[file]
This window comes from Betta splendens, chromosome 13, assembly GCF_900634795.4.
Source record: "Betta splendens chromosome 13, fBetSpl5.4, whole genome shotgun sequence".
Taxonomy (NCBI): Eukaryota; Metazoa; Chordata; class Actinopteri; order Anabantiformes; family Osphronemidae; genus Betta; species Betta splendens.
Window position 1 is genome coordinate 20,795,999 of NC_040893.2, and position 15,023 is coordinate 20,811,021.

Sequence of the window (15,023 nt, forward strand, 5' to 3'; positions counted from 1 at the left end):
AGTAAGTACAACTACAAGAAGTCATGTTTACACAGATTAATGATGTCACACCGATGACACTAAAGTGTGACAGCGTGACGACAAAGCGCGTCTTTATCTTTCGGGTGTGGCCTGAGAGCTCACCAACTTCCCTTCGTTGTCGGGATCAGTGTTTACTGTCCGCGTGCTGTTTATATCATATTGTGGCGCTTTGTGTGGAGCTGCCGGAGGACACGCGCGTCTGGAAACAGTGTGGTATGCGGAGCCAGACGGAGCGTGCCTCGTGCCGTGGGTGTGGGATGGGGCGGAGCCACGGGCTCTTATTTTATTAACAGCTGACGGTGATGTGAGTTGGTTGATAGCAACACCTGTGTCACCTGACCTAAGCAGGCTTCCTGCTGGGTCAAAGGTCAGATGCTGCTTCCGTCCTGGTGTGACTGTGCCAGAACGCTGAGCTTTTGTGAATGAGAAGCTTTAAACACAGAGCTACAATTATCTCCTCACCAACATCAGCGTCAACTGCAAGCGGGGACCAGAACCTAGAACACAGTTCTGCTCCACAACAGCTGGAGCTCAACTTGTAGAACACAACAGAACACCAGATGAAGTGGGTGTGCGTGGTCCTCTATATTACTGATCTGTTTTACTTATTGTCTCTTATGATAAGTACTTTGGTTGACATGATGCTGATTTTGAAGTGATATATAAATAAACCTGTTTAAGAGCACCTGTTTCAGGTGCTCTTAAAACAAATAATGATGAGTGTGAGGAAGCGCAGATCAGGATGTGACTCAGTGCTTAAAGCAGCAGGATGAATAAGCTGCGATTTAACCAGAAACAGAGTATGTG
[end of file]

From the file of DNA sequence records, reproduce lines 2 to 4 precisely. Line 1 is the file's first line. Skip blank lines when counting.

Source record: "Betta splendens chromosome 13, fBetSpl5.4, whole genome shotgun sequence".
Taxonomy (NCBI): Eukaryota; Metazoa; Chordata; class Actinopteri; order Anabantiformes; family Osphronemidae; genus Betta; species Betta splendens.
Window position 1 is genome coordinate 20,795,999 of NC_040893.2, and position 15,023 is coordinate 20,811,021.